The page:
SLP. Those three little letters are like magic to many Camaro and Firebird fans. Nestled in Toms River, New Jersey, Street Legal Performance knew how to manufacture horsepower – horsepower that met emissions regulations in all 50 states. That was enough to get SLP parts available through GM Performance Parts and able to be dealer-installed. Then in 1991, an option box popped up at the local Pontiac dealer: B4U.
Checking off B4U did a few things. First of all it assured that you would have the most expensive Firebird ever created, boosting the base price of a Formula to $39,995. Big bucks now, and even bigger in 1991.
SLP basically wanted to build a race car in street clothing. At the money end, a heart consisting of a Super Duty 350 small block V-8. Heavy hitters need heavy equipment and the engine was tuned for the job; 4-bolt main, forged steel crankshaft, 1053 alloy forged steel connecting rods, lightweight aluminum pistons, steel billet hydraulic roller cam, high output aluminum cylinder heads with stainless valves, high flow Tuned Port Injection (TPI) intake manifold and stainless steel tubular exhaust manifolds and dual cat exhaust. And that?s just the engine.
SLP slipped in the Corvette?s ZF six-speed trans (a $6,000 part in and of itself) connected to the Dana 44 limited slip rear with an aluminum driveshaft. The 1LE brake system was installed (1LE was basically the police package which had beefier brakes) along with 17x9.5 inch aluminum wheels. These goodies pushed the Formula to a 4.6 0-60 time. But if that wasn?t enough for you, SLP made available for a scant $9,995 more a Competition Package.
The Comp Pack upgraded the brakes to the same front Brembos that stopped the Ferrari F40; cross-drilled 13.0 x 1.3 inch discs, a rollbar, Recaro racing seats and five-point Simpson racing harness, aluminum hood and deletion of the rear seat, truly making this a street-legal race car.
Outside, the Firehawk looked like other 1992 Formulas with exception of the larger wheels/tires and Firehawk branding on the rear bumper and door.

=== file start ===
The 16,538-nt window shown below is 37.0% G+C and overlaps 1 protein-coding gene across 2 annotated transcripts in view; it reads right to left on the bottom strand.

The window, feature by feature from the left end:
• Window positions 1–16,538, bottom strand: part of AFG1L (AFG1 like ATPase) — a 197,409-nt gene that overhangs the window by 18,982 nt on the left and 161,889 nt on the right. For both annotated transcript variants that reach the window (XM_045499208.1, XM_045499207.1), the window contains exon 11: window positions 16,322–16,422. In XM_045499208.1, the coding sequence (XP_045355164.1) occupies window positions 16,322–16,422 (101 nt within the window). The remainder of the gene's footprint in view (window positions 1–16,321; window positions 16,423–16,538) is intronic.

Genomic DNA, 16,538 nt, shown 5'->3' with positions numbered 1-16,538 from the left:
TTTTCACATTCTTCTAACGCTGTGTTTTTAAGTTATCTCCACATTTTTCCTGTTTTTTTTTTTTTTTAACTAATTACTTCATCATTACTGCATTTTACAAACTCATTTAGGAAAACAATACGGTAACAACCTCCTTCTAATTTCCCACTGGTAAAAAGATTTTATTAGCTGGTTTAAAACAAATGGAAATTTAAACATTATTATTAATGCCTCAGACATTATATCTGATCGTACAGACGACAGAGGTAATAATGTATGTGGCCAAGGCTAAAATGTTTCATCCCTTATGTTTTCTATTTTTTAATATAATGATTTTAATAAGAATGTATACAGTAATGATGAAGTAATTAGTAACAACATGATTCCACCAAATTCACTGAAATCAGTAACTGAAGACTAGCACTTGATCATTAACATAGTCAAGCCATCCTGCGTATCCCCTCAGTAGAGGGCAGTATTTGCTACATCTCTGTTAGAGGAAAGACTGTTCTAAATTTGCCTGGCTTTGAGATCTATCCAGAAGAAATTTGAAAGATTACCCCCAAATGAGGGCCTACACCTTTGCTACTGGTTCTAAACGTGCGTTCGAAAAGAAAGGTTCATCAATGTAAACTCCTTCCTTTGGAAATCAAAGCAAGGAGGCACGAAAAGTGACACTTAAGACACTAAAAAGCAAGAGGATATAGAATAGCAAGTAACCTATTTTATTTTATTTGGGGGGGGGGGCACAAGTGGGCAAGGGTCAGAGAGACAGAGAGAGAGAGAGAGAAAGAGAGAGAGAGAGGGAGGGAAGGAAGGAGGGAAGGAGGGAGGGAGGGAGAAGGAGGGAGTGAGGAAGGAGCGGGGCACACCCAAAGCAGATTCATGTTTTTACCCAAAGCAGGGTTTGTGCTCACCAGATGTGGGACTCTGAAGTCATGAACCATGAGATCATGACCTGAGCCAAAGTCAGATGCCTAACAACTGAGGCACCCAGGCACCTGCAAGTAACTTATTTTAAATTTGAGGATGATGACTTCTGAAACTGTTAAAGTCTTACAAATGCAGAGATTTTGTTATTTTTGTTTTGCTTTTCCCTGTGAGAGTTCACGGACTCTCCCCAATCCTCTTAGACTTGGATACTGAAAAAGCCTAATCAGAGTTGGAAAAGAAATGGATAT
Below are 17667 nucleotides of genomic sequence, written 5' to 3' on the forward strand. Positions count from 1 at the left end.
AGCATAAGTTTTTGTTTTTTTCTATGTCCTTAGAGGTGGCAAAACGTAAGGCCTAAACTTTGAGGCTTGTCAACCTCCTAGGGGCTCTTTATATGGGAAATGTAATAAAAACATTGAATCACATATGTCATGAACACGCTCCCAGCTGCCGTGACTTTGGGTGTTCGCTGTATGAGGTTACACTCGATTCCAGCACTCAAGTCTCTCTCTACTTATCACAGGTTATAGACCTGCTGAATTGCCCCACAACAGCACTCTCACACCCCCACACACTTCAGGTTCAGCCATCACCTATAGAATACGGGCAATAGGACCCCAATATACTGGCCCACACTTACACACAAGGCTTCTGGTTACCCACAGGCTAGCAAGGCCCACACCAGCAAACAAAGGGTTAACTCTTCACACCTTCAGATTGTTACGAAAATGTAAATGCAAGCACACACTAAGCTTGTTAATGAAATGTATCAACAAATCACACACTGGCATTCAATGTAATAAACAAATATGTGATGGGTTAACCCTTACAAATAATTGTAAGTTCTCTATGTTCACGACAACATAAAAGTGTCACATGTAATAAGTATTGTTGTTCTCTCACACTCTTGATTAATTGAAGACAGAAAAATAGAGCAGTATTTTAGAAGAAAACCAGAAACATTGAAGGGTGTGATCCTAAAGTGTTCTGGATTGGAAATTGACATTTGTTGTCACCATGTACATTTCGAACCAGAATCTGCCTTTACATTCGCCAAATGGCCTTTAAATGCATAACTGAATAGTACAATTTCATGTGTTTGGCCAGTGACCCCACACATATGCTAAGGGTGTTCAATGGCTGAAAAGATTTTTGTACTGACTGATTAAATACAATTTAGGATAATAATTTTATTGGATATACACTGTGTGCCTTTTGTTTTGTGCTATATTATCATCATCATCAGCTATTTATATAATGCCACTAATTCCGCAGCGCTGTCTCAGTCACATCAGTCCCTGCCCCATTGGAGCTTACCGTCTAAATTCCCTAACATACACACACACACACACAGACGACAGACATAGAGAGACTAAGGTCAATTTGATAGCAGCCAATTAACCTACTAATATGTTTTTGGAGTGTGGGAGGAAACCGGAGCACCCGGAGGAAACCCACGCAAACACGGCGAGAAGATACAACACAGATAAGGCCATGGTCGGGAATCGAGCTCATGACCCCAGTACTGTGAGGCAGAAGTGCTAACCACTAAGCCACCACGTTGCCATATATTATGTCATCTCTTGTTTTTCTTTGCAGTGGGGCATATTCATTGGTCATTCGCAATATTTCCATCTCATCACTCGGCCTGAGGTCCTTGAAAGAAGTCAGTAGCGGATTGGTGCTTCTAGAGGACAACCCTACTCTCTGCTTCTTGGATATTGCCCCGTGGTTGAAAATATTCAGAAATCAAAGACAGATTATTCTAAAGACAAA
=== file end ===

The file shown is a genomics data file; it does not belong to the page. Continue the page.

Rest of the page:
As it turned out, the ?limited? 250 unit production run was ambitious by about 225 cars. Only 25 ?Hawks were ever built (some early units were registered as 1991?s). SLP was only to build the cars, taking liberties from Henry Ford, in ?any color you want, as long as it?s red.? But at the end, 21 were red and four broke the rules: 1 aqua, 1 white, 1 blue and 1 green. Out of the 25, 11 had the competition package, 3 were outfitted with an aluminum block engine, 1 had t-tops and the last one built was actually a Trans Am convertible. Price was truly a factor in this cars success.
SLP didn?t let that stop them. They tweaked the package for 1993, which heralded an all new body and engine for the Firebird, making it more affordable and adding the famous hood scoops. Soon SLP ventured onto the SS Camaro and history was made.
SLP lost their most famous donor when the F-Bodies were discontinued in 2002, but they continued the business with aftermarket parts for the twins, as well as making dealer-available packages for W-Bodied cars (Monte Carlo, Impala, Grand Prix and Regal) GM trucks (Blazer and S10), GTO and some Ford work (Mustang, Ranger). It was an ambitious project that won acclaim when the ?every-man? could afford one. Many a shredded tire wish that never SLP persevered.
Some Firehawk links:
Firehawk Owner?s Site
Street Legal Performance- SLP